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Unschooling. This homeschooling label has a lot of moms intrigued but often intimidated, simply because it sounds like a recipe for a chaotic and unorganized lifestyle. However, in recent years, unschooling has grown in popularity because of its flexibility and amazing benefits. Parents are seeing the positive side of unschooling, especially when it comes to kids leading their own learning.
A major question that a lot of parents have before jumping into unschooing is how can I organize unschooling and be intentional while letting my kids take the lead? This is a completely valid question, because unschooling does offer academic freedom, but is not equivalent to a household free-for-all.
Here are 5 ways you can be intentional with unschooling:
1. Learn about what your kids are interested in and track your kids’ interests.
One of the most important pieces to unschooling success is making sure you are staying in tune with your kids’ interests. After all, this will be what leads you and your kids each and every day.
It is easy to figure out what kids are interested in. Through conversations, and observing what your kids do in their free time, you can come up with a great list of interests that can be a jumping off point for your adventures, projects and experiences.
When you sit back and really learn about your kids and their interests, it will open your eyes to a whole new side of them.
2. Set goals with your child.
A common misconception is that unschooling means you live a willy-nilly lifestyle, with little to no direction. One thing that turns people away from unschooling is the thought that it is completely hands-off and the days progress without intentionality. Yuck! That doesn’t make for a good experience.
Goal setting is the perfect addition to unschooling. Setting goals does not mean that the organic and natural way of unschooling is negated. Goal setting is actually a great way to model organization and intentional productivity for your kids.
When you are goal setting with your kids, keep it age appropriate. For older kids (8+), it may be best to set week-long goals that are broken down by daily plans. For younger kids, it is most beneficial to have daily goals, broken into morning/afternoon.
What is most important is that your kids learn that goal setting is valuable and productivity feels good.
Goal setting with your kids does not have to be fancy or elaborate. It can be a simple pen-to-paper activity, or you can write goals on a chalkboard/whiteboard. Once the goal has been reached, your child can cross it off the list.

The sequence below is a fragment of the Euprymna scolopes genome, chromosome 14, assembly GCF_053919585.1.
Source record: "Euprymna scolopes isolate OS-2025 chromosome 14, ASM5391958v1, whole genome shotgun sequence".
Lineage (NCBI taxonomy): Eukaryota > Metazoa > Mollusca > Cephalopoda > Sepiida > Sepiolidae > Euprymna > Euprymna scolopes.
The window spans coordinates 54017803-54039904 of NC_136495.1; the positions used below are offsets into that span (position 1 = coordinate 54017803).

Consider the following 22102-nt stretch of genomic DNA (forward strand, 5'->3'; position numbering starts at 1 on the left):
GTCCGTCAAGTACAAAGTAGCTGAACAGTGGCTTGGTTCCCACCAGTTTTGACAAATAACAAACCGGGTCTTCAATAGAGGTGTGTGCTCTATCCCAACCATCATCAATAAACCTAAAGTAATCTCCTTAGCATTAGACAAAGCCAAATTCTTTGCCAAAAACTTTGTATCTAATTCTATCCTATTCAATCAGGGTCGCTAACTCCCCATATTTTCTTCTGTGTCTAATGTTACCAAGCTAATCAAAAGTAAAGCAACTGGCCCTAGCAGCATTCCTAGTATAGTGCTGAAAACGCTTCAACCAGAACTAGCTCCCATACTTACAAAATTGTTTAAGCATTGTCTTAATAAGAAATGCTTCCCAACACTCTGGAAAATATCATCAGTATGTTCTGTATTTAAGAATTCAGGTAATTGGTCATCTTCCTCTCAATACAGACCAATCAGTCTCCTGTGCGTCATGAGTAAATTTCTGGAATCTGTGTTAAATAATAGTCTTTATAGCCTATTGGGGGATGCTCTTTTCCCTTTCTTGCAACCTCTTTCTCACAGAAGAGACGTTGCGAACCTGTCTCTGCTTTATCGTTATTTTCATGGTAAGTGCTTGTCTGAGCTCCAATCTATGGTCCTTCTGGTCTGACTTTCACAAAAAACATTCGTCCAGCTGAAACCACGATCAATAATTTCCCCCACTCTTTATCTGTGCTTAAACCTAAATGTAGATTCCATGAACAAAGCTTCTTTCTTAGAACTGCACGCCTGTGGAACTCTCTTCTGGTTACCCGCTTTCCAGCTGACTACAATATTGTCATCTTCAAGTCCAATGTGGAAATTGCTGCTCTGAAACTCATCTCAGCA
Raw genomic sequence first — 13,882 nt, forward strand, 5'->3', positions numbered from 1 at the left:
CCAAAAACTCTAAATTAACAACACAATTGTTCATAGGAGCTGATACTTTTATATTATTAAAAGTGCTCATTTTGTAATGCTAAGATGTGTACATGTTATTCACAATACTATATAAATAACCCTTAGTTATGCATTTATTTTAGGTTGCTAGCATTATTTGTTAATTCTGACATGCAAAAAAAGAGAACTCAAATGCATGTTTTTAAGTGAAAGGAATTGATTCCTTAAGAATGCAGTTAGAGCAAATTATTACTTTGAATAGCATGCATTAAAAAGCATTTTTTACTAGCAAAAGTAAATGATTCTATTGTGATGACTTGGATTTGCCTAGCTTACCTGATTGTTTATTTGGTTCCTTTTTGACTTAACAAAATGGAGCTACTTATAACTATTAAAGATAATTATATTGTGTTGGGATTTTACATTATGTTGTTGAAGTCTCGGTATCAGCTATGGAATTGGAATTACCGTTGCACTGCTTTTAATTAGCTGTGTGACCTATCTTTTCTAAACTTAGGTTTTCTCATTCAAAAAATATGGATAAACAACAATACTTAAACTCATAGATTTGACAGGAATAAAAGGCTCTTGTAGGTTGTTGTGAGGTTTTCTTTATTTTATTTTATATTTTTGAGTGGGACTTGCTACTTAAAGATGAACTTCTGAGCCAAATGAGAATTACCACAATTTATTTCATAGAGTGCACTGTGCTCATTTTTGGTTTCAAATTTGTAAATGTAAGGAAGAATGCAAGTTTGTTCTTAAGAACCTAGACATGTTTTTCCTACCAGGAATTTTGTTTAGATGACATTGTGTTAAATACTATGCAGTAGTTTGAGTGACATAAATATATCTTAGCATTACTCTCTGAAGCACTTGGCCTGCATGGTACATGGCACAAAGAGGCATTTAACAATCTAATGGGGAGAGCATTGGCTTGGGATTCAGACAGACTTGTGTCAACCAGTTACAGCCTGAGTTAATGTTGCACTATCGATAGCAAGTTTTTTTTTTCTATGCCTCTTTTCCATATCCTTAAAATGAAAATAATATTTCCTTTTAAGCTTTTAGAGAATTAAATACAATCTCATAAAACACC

3. Plan outings and experiences.
A lot of parents who want to unschool are put off by the idea of not being able to organize and plan out their days via curriculum and/or lesson plans. It can feel uncomfortable for a homeschool mom to go from planning out the details of each day, to not planning much at all.
Researching, organizing and planning outings and other experiences is a great way to find the balance of giving your kids academic freedom and still staying intentional.
If your child loves dinosaurs, you can plan a day to find dinosaur books at the library, or find somewhere that might have dinosaur tracks to look at.
You don’t have to plan lavish getaways for your kids to benefit from the experience. Simply going to the library, local park or children’s museum regularly is a great way to spend your days.
4. Intentionally show your kids how to love learning.
Another important key to being intentional in your unschooling journey is to show your kids how to love learning. For some parents, this might come naturally, and for others it might not.
Our kids need to see us showing interest in different topics and seeking out more information to grow our knowledge. This part of unschooling is important, because our kids will replicate what we model for them.
The true beauty of unschooling is not necessarily the information that kids can attain, but that they love to learn and that we can help ignite that spark in them.
5. Stick to your good parenting practices.
Sometimes we get so caught up in being “pure” to the homeschooling style we choose that we forget that good parenting trumps all. Unschooling is not meant to be a replacement to good parenting practices. There are some guidelines for what a parent’s role in unschooling looks like, and they go hand-in-hand with positive parenting.
Though unschooling (especially radical unschooling) does take a mind-shift for most moms, it doesn’t mean that your knowledge of good parenting gets overridden. For example, a common concern about unschooling is helping too much. You absolutely can and should help your kids if they need it!
You can still help, encourage and even make suggestions while unschooling your kids. Good parenting is the basis of a great unschooling experience and should be built upon with that in mind.
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